In the lands of all ten quarters

There is no ksetra where he does not display his body.

The various evil destinies,

Those of hell, ghosts, and beasts,

As well as the pains of birth, old age, sickness, and death,

All little by little are extinguished.

O you of the true gaze, of the pure gaze,

Of the gaze of broad and great wisdom,

Of the compassionate gaze and the gaze of good will!

We constantly desire, constantly look up to,

The spotlessly pure ray of light,

The sun of wisdom that banishes all darkness,

That can subdue the winds and flames of misfortune

And everywhere give bright light to the world.

The thunder of the monastic prohibitions, whose

essence is good will,

And the great and subtle cloud, which is the sense of


Pour forth the Dharma-rain of sweet dew,

Extinguishing and removing the flames of agony.

When disputes go through civil offices,

When they terrify military campus,

By virtue of constant mindfulness of Sound-Observer

• The multitude of enemies shall all withdraw and scatter.

The delicate-voiced one who observes

the sounds of the world

And the Brahma-voiced sound of the tide

Are superior to the sounds of the world.

Therefore one must ever be mindful of them.

From moment to moment conceive no doubts,

For the pure saint who observes the sounds of the world

In the discomforts of pain, agony, and death

Can be a point of reliance.

Fully endowed with all the merits,

His benevolent eye beholding the beings.

He is happiness accumulated, a sea-incalculable.

For this reason one must bow one’s head to him.

• At that time the bodhisattva Earth-Holder

(Dharanimdhara) straightaway rose from his seat

and, coming forward, addressed the Buddha, saying,

“O World-Honored One! If there is a living being

who shall hear this Chapter of the Bodhisattva He

Who Observes the Sounds of the World, the deeds

of self-mastery, the manifestation of the gateway

to everywhere, the powers of supernatural penetration,

be it known that that person’s merit shall not be slight.”

When the Buddha preached this Chapter of the

Gateway to Everywhere • within the multitude were

eighty-four thousand living beings all of whom

opened up their thoughts to unequaled


October 01, 2009

October 1st - For the Time Being

Almost everyone I know is in a time of transition. A seeming midway point between one thing and another. Or so it seems. Actually, we've been in transition from the moment we entered being-life, since nothing remains the same from one moment to the next. We've all had some plateaus when we thought things were settled and we didn't have to worry about anything. We know however, if we look around, that this is an illusion. Anything can happen at any moment and nothing is actually fixed. We just have the feeling that things are settled. It's a mercy that we get such moments so that we are not challenged by the idea of turmoil all the time. While I was speaking of this in the Zendo last night, we experienced a non-damaging earthquake.

Transitions require particular maturity on our part to remain equanimous while things appear topsy turvy, when there is the pressure to pick, to choose, to decide something that will have enormous effect on our future and those we love. Katagiri Roshi recommends to us that we "root ourselves firmly in Emptiness." If we do this we can go about our lives with confidence in our being, with confidence that the steps we take will rise out of the clearest point of wisdom. When we say that we can't rely on anything, that everything is continuously changing, we don't mean that we are abandoned to the wind and rain and that we are helpless. We mean that in each moment all potential is there for us and when we don't panic, when we don't try to grip our lives with fear and anxiety, we allow for wisdom and understanding to be manifested in our activities and our choices. In this, our lives are large, there is room to breathe well, we can manifest the aspects of ourselves that most long to be expressed.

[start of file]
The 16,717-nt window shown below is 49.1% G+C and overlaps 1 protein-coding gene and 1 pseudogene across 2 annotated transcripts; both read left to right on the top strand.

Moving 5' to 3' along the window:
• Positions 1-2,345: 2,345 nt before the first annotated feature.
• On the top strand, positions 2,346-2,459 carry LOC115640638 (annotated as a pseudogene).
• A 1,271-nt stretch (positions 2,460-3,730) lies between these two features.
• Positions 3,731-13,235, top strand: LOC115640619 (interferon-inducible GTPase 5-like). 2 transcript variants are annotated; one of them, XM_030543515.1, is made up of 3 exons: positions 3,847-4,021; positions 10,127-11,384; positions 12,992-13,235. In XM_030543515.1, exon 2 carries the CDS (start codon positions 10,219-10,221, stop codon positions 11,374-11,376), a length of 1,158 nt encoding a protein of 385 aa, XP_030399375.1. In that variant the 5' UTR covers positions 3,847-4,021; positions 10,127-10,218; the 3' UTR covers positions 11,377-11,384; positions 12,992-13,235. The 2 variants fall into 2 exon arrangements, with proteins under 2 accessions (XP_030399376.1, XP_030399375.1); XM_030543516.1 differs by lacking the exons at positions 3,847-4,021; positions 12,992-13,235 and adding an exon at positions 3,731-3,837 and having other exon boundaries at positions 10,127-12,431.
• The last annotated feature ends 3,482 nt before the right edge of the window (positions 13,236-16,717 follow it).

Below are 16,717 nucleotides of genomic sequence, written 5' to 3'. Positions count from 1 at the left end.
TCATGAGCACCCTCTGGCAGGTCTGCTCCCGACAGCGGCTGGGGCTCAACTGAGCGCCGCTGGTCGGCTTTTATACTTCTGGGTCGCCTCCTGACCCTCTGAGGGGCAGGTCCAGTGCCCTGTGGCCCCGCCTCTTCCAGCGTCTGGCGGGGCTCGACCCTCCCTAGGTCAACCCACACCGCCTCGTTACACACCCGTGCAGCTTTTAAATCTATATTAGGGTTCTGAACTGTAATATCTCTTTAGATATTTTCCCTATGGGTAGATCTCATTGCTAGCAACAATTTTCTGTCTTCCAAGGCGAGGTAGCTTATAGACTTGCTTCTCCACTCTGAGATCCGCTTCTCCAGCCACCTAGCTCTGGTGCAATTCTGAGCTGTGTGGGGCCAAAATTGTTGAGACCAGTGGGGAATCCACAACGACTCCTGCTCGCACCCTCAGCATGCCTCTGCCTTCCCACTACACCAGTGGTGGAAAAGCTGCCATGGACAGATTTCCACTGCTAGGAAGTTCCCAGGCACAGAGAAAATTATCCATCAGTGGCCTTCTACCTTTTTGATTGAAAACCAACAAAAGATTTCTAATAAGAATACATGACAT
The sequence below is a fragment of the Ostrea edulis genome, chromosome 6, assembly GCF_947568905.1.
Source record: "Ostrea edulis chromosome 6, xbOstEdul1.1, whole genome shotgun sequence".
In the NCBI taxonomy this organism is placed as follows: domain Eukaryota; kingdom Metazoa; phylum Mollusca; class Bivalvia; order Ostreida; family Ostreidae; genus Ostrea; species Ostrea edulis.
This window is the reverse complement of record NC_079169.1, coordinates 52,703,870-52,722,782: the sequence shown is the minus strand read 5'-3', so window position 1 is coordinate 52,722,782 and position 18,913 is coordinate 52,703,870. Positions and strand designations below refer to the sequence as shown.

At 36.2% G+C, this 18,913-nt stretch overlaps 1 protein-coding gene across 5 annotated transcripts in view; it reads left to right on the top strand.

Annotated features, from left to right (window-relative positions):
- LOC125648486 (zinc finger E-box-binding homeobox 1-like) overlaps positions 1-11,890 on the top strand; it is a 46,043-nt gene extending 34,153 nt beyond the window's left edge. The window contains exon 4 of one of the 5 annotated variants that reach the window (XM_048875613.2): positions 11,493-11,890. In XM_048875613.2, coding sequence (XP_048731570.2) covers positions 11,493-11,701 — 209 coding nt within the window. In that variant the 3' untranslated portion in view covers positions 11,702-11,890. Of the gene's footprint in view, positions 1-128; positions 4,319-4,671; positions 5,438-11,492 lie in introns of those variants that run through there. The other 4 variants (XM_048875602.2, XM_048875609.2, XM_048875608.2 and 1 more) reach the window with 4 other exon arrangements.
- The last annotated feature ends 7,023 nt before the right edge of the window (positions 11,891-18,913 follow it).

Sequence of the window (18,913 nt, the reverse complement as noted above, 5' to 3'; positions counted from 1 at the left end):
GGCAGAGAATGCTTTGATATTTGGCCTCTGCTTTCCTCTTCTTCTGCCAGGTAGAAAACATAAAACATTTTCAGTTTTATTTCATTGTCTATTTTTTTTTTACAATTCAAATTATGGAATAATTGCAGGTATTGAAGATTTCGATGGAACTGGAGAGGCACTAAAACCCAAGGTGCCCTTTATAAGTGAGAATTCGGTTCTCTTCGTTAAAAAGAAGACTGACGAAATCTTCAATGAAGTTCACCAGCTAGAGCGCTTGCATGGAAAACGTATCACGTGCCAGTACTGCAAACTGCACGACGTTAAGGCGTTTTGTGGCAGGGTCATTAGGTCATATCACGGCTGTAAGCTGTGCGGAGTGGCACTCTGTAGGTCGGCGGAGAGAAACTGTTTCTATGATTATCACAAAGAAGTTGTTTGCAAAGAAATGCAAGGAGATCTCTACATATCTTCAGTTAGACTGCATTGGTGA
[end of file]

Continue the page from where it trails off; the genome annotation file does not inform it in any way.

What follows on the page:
Being is time and time is being. Everything is for the time being, for awhile, as Dogen Zenji says in "Uji" SHOBOGENZO. What moves through time resides in all of existence yet is for the time being. We cannot avoid time. The challenge is to fully enter time as an embracement of being. When we collapse into circumstance we begin to lose being and we set up obstructions for ourselves that reduce our possibilities. Obstructions are things or thoughts or patterns that cause us to be blind to potential.

In times when transitions are strong we can be tempted to be thrown into turmoil and to allow obstructions to cloud the way. So, we must dig deeply into spiritual maturity to be wise caretakers of our lives. This is not because of fear of making a mistake, but because caring well for life is itself being-time, is itself the manifestation of Buddha Nature. Living in this way we can live with confidence in the most difficult storms of change and transition which even the Buddha, Dogen Zenji, Ryokan san, all people meet along the Way.

Just a Reminder

The entire SHOBOGENZO by Eihei Dogen Zenji and translated by Rev. Hubert Nearman, O.B.C. is available for PDF download to your own computer at www.shastaabbey.org. The advantage of this is that in a PDF file you can do word searches for topics that are important to you. The Nearman translation is extremely accessible and often unpacks very compact teachings that we might struggle with. The Nearman footnotes are also excellent. Shasta Abbey gave this translated edition to the world by offering it free to everyone.